When Gloria Perez arrived at Macalester College from San Antonio in the mid-1980s, it was a formative experience in learning how to face her fears. Her father died when she was 10, so she was no stranger to grief and loss, and recognizing the hard work and stress of her mother. But those early years in Minnesota had a lot to do with setting the positive foundation for the kind of work she does today.
For example, decades ago, while walking near campus on a chilly day in a mini skirt, a shop owner gently encouraged her to invest in a warmer coat to prepare for the winter season. Rather than take umbrage at unsolicited advice, Perez says she was grateful for “being seen. Friendliness matters.”
When there were less than pleasant experiences in the classroom, she discovered people who listened and talked to her about what might be a way to change what was happening. “The message was not that there was something wrong with me, but with the environment,” she recalls. “I felt validated.”
The long-term effect is that today she is not afraid to say things out loud and potentially be dismissed merely as a “troublemaker” or as someone who “does not belong.”
With her experiences, Perez evolved into a small business owner in Saint Paul. Then executive director of what is now Esperanza United, which mobilizes Latinas to end cycles of gender-based violence. Then the President & CEO of Jeremiah Program, which has a mission to disrupt the national cycle of poverty for single mothers and their children. In February 2020, she became the first new Women’s Foundation president and CEO in nearly 20 years, replacing Lee Roper-Batker.
It required courage to step into those shoes, Perez told an audience at the LEAD Speaker Series hosted by Dunwoody College of Technology on November 3. She joked that she also faced fears to step in front of a large group to speak after two years of Foundation leadership largely talking on Zoom.
Her talk was titled “Investing in Pathways for Women to Thrive” and centered on the barriers that women experience in building economically prosperous lives. She talked about the investments that are needed to ensure that all women are able to succeed, thereby enhancing families, communities, and businesses.
According to 2019 data, nearly 50,000 organizations are dedicated to women and girls across the United States, but the Women’s Philanthropy Institute consistently shows that less than 2 percent of all philanthropic support goes to these organizations.
Perez believes in the power of mentorship. Knowing that “people want to help me” show a belief in interconnectedness — that by supporting others, it brings us power as well. A regular theme in her talk was that when we lift up those who experience barriers, everyone benefits alongside those policy and funding and community building priorities.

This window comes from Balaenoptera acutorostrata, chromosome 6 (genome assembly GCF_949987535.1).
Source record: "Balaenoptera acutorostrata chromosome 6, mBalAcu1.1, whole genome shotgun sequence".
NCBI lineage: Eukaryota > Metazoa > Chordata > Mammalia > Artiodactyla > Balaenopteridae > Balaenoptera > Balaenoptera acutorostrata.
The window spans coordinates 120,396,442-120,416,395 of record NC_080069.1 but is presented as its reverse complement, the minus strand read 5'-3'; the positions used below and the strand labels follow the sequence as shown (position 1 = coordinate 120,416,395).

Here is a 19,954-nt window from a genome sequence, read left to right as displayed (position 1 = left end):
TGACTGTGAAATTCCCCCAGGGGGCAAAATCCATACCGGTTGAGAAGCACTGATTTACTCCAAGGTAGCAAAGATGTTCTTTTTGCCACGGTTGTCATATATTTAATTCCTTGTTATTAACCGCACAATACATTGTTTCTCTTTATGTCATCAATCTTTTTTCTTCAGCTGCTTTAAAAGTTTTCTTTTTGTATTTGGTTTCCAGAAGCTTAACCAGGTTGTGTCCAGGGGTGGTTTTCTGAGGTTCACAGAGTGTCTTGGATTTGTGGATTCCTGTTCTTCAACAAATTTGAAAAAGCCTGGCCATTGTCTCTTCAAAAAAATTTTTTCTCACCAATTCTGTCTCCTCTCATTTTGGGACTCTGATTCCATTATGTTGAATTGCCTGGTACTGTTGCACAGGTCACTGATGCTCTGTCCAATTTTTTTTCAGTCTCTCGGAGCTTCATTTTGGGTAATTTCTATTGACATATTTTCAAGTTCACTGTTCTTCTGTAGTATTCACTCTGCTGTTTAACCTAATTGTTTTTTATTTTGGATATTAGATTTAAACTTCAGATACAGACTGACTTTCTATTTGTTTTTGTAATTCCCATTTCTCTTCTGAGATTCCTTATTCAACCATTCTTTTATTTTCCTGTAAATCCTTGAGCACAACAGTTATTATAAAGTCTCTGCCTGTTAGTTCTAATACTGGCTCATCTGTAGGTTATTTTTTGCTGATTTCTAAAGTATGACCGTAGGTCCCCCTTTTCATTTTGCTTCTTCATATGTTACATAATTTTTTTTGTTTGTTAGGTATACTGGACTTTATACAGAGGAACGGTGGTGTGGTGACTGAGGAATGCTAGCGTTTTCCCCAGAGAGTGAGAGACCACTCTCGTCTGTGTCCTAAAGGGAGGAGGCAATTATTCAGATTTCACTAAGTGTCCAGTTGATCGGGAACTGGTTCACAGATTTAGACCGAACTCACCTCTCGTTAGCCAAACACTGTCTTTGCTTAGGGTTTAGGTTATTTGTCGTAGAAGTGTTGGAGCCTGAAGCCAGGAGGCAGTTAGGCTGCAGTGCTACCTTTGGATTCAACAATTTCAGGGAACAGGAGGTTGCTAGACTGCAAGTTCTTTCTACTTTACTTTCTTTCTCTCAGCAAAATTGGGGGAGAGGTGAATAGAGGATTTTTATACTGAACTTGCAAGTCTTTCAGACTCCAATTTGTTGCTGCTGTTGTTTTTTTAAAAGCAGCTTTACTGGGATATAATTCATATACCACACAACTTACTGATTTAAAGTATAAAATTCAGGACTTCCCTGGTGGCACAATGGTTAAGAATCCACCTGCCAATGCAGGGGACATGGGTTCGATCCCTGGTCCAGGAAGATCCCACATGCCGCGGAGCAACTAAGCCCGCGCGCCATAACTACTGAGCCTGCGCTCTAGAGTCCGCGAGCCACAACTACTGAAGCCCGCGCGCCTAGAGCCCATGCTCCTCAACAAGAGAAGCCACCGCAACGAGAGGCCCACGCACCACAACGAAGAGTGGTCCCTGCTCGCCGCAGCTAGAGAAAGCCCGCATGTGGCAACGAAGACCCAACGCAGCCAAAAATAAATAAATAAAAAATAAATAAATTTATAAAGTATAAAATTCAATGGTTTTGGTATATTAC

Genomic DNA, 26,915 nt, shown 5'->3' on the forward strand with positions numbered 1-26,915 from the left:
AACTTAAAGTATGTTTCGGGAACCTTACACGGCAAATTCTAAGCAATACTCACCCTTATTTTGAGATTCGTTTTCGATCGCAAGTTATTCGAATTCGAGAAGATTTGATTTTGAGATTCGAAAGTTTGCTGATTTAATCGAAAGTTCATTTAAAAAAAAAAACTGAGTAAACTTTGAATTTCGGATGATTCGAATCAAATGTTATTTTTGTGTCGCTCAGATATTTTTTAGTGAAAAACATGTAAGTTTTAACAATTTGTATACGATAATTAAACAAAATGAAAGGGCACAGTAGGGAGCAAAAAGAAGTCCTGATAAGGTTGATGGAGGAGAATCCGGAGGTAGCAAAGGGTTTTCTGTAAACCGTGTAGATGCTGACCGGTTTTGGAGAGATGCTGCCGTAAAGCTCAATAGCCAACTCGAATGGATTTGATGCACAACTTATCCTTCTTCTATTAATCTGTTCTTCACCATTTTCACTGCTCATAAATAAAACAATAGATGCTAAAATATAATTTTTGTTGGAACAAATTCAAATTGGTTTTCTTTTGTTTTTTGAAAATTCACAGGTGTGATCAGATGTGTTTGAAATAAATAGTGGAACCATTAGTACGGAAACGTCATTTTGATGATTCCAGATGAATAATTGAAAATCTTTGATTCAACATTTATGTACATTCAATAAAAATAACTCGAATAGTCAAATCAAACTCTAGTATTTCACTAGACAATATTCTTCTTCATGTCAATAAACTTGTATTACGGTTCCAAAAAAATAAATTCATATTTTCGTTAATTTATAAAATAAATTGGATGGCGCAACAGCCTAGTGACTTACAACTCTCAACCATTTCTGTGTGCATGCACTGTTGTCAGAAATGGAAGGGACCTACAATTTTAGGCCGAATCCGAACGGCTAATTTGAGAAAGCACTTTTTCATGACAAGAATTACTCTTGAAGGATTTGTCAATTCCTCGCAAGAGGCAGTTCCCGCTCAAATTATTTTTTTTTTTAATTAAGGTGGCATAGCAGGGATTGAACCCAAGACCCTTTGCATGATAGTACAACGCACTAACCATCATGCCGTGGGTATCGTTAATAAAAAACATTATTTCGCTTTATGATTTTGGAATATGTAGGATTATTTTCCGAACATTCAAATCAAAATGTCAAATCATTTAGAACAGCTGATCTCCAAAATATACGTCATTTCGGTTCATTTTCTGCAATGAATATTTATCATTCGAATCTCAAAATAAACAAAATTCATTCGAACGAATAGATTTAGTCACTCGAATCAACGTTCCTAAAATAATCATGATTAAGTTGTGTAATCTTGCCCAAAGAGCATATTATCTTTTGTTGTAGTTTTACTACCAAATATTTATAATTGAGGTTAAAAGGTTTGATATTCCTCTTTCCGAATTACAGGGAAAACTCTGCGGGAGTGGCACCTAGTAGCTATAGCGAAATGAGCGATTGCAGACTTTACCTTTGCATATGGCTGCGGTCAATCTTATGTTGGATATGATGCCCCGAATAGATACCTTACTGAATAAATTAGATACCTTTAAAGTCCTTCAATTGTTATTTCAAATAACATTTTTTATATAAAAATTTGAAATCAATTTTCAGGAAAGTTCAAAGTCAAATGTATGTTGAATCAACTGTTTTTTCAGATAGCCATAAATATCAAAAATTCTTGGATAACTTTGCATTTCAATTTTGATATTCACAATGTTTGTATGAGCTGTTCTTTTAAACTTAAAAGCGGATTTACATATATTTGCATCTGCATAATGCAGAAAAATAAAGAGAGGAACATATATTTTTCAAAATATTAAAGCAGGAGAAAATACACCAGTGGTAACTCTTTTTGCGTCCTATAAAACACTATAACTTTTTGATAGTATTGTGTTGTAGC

[Mentorship is the theme of Minnesota Women’s Press magazine in January. Our recent Changemakers Alliance discussions with diverse voices engaged in political leadership lifted up the power of coalition, rather than ‘divide and conquer.’]
Perez said that many like to point out that education is the lever that lifts people out of poverty, but “for many Black, Indigenous, and People of Color (BIPOC), that is not the case. It is not enough for them to be able to have a safe, prosperous life.”
What is key is being able to build relationships, alongside community-based solutions created at the grassroots level to end gender and racial injustice. “Investing in those who have been pushed to the margins leads to transformational change for Minnesota,” she says.
She echoed what most Minnesota Women’s Press readers know: economic strength and public safety requires investing in mental health, addressing generational trauma and oppression, enhancing economic justice for all, and minimizing oppressions across identities.
Perez indicates that Minnesota is a national leader in women’s participation in the workforce — second only behind Washington, D.C. — with 79 percent of mothers working who have kids under the age of six. However, a large number of them do not have good salaries and benefits.
Just as equity compounds for those who invest early in stock markets, she points out, “inequities compound over a lifetime.”
Perez offered Minnesota data from 2013-2017 about families that are led by a single mother as the primary or sole breadwinner: 32 percent of those single mothers are Asian, 36 percent are white, 37 percent Latina, 51 percent Native, and 57 percent African American.
The top paying industries in Minnesota are male dominated: construction leads the list. The worst paid fields, as we have written about: healthcare, office support, teaching, social service, food preparation. These are often jobs held by single mothers.
Perez outlines central variables to solving some of Minnesota’s most ingrained problems:
Other solutions she says, are to provide more opportunities for women to learn in cohorts, rather than being the ‘only’ person of color in a program.
“Sisters uplift each other,” Perez says. The hardest part of the work Women’s Foundation is doing, Perez adds, is “changing the hearts and minds of people who do not see the barriers up close. Unless we change hearts and minds, actions won’t follow.”
Women’s Foundation and Changemakers Alliance, the action-and-discussion division of Minnesota Women’s Press, will be working together on reproductive justice conversations. If you are interested in learning more, sign up for our Reproductive Justice alerts.
2022 Status of Women & Girls in Minnesota
Road to Transformation listening session report with working women, including an executive summary of nine listening sessions
Growth & Justice: A Blueprint to Thrive
Women’s Foundation Young Women’s Initiative: 2017 Changemaker
Women’s Economic Security Act: 2014 Changemaker
History of Women & Economic Power: Minnesota Womens’ Press Archives